The discovery of advanced ancient tools in India suggests humans may have left Africa earlier than we thought.
A new study says the discovery of stone tools in India suggests early humans may have reached India as long as 250,000 years earlier than previously thought.
Early stone tools discovered in India suggest our human ancestors may have migrated out of Africa much earlier than previously thought.
The study is based on over 7,200 stone artefacts collected and examined from the archaeological site at Attirampakkam, about 60 kilometres from Chennai in the southern Indian state of Tamil Nadu.
The tools found were made between 385,000 to 172,000 years ago, according to Indian and French researchers, marking an earlier start of Middle Palaeolithic culture phase in India – which was believed to have been dated around 125,000 years ago.
The findings in India could prompt a re-examination of the early human migration out of Africa, the researchers say.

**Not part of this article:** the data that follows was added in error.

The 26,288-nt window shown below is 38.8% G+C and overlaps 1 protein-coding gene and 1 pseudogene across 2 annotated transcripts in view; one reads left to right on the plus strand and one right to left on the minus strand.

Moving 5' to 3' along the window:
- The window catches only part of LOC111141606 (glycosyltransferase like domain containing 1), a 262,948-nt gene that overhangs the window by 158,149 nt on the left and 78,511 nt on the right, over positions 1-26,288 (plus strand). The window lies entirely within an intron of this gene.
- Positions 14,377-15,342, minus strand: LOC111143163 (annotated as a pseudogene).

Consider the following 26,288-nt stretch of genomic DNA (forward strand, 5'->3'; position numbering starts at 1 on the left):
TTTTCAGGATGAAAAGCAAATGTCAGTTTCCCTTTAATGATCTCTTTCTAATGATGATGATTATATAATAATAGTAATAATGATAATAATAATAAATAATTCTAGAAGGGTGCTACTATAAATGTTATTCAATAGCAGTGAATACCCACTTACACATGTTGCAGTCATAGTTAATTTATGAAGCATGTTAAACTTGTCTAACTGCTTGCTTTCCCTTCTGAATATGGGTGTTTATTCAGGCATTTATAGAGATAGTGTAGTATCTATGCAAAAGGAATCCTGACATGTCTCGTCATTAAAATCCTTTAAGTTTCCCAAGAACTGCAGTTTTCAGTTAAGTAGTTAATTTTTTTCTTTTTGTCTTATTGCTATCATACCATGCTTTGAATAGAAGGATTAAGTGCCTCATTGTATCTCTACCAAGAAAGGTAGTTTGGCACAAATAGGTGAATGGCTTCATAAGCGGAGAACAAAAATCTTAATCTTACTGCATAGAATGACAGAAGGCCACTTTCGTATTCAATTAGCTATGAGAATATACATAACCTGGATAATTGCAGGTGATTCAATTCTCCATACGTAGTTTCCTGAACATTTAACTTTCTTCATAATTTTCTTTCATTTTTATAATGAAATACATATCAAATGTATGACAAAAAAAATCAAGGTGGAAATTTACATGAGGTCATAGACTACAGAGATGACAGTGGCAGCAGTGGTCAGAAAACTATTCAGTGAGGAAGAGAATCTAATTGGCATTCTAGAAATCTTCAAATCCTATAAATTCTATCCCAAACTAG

The earliest evidence for modern humans suggests Homo sapiens arose in Africa at least 300,000 years ago. Later, they left the continent to colonise the globe, but scientists are divided on when and how.
It is also not certain if it was a single or multiple dispersal. Many scientists believe there were several dispersals from Africa and only some were successful.
A recent discovery of a jawbone fossil in Israel reported last week suggested humans left Africa as early as about 180,000 years ago.
But the Indian discovery, which was published in the scientific journal Nature, suggests there could have been a migration even before that.